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## Serre’s conjecture for mod-p^n representations?

I think this may be a silly question, but here goes. Let $\rho:\mathrm{Gal}(\overline{\mathbf{Q}}/\mathbf{Q})\to \mathrm{GL}_2(\overline{\mathbf{F}_p})$ be a representation; say $\rho$ is of S-type if it is continuous, unramified almost everywhere, and the determinant of complex conjugation is $-1$. Serre's conjecture, now a theorem of Khare-Wintenberger, states that every $\rho$ of S-type arises from some modular form $f=\sum a_n e(nz)$ in the sense that $\mathrm{tr}\rho(\mathrm{Frob}_l)=a_l\;( \mathrm{mod}\;p)$ for (almost all) primes $l$.

Question: Are S-type representations $\rho:\mathrm{Gal}(\overline{\mathbf{Q}}/\mathbf{Q})\to \mathrm{GL}_2(\mathbf{Z}/p^n\mathbf{Z})$ for $n\geq 2$ also expected/known to be modular?

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In what sense? If you mean "come from the reduction of $\rho_f$ for some Hecke eigenform $f$'', no, they are not.

If you mean "come from the reduction of $\rho$ where $\rho:G_{\mathbb Q} \to GL_2(\mathbb T)$ is the Galois rep'n attached to the Hecke algebra $\mathbb T$ acting on modular forms of some sufficiently large level, then the answer is known to be yes in most cases (i.e. with comparitively minor technical restrictions on $\rho$). This is the content of so-called big $R =$ big $\mathbb T$ theorems, due to Gouvea--Mazur, Boeckle, and others (combined with Serre's conjecture to know that $\overline{\rho}$ is modular).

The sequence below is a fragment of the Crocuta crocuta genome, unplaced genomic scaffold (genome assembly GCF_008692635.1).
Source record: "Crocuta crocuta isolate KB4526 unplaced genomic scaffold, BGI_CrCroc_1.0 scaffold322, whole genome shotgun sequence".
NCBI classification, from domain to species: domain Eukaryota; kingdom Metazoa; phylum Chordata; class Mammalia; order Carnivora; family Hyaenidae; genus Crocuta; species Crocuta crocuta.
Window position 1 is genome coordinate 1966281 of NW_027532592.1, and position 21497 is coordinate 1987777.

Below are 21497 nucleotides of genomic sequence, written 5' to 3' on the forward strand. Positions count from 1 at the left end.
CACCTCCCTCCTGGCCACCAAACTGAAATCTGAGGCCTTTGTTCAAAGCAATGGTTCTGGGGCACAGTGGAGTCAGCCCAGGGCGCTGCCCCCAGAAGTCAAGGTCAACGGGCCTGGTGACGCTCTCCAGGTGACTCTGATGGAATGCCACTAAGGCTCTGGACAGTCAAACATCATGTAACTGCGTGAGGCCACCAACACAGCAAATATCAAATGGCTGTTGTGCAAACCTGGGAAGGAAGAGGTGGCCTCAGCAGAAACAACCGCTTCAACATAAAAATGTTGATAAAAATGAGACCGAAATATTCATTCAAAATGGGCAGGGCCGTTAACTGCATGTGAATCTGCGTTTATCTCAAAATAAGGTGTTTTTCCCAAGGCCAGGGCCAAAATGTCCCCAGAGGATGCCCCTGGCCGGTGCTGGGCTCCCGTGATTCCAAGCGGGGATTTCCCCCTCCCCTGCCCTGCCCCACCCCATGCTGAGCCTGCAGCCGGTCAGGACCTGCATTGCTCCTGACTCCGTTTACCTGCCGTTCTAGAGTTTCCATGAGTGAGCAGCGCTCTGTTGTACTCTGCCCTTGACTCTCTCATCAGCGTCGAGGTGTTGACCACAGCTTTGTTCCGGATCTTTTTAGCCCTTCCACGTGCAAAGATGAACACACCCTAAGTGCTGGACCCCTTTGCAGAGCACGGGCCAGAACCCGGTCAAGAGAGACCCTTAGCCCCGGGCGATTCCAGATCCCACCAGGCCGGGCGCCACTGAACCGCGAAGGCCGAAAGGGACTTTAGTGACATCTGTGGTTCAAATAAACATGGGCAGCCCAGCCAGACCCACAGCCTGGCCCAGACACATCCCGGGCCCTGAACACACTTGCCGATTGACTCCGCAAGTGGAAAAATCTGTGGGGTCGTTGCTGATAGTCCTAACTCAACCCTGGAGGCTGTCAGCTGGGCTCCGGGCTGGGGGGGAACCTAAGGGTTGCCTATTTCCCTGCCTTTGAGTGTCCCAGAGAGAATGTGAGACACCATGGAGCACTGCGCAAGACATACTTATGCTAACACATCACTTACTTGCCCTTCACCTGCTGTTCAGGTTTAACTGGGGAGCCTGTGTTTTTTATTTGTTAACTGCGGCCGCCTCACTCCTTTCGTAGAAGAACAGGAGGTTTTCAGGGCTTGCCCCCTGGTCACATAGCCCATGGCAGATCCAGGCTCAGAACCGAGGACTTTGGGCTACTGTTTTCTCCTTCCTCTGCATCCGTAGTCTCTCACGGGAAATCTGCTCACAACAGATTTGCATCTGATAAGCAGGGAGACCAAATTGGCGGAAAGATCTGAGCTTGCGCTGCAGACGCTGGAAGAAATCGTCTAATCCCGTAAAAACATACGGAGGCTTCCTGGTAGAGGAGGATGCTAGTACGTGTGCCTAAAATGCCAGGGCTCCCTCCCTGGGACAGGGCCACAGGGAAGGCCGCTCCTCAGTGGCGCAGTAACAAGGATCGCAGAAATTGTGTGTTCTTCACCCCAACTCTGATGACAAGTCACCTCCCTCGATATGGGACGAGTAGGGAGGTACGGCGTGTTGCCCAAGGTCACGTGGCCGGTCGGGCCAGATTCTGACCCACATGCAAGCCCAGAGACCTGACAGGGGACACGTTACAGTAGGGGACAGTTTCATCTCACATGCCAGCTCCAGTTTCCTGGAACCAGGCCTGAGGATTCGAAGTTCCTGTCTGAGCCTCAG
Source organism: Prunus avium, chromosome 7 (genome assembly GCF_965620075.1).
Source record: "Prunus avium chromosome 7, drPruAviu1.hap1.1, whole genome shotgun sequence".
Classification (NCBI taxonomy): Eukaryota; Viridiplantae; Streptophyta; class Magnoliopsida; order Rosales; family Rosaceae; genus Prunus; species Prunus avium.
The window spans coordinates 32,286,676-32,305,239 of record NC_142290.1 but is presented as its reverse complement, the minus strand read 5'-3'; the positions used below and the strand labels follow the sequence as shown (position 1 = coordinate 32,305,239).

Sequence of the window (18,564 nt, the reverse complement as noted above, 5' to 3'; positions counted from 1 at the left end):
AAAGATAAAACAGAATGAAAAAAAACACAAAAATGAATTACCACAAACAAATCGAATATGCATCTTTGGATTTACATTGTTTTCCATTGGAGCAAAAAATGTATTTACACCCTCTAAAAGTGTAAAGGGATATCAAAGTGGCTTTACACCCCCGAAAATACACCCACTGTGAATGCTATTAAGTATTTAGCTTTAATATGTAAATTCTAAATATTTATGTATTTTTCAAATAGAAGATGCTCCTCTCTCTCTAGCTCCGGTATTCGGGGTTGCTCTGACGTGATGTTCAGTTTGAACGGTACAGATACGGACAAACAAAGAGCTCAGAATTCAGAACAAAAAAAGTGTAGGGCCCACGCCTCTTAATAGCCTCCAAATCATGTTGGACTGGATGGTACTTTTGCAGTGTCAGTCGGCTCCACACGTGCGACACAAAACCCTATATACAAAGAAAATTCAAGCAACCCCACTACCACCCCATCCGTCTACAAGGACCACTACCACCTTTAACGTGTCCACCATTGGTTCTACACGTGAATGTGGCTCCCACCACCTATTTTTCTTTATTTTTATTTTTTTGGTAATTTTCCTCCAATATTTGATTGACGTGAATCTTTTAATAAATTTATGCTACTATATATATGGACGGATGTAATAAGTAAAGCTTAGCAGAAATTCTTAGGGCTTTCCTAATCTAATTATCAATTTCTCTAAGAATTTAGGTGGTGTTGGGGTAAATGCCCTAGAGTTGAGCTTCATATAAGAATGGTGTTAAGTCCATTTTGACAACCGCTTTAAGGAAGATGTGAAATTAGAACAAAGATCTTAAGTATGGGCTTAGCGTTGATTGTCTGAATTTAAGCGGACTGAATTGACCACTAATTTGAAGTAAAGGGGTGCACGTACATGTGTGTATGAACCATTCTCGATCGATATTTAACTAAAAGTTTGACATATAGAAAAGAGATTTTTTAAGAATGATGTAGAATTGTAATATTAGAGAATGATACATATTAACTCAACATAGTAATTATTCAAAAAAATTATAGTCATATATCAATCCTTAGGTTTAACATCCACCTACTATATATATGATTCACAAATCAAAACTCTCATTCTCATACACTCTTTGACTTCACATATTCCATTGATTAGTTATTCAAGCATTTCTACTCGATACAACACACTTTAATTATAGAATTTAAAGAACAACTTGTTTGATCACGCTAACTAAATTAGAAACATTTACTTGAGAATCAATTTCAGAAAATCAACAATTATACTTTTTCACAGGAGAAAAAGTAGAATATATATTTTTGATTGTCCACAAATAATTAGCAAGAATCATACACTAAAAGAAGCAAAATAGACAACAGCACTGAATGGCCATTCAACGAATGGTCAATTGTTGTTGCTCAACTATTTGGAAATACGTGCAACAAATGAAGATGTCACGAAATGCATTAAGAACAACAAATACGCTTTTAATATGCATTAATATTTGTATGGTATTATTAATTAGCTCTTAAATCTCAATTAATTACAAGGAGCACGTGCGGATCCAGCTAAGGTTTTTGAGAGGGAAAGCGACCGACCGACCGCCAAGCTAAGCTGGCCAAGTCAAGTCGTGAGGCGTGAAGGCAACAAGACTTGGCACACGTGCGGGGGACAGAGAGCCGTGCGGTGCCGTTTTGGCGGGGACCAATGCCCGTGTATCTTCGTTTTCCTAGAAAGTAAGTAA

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By "modular" I just meant whether the traces on Frobenii agree mod $p^n$ with modular forms coefficients. – David Hansen Nov 30 2010 at 14:26
Then, as I wrote, the answer to your question is "no, this is not expected". – Emerton Nov 30 2010 at 16:44
@David: Emerton's answer is correct but your clarification, where you define "modular", is unclear. The traces of Frobenii will agree mod $p^n$ with coefficients of modular forms, but not with coefficients of eigenforms. The point is that the forms you have to use will not be eigenforms, but they will be eigenforms mod $p^n$ (i.e. $Tf=\lambda f+p^ng$ with $g$ having integral coefficients). – Kevin Buzzard Nov 30 2010 at 18:08
Thanks, Kevin! That clears things up for me perfectly. – David Hansen Nov 30 2010 at 19:26
Dear Kevin, Thanks for that. I had implicitly understood "modular forms" in David's initial comment to mean "eigenforms", hence the "no" in my reply. – Emerton Dec 1 2010 at 3:47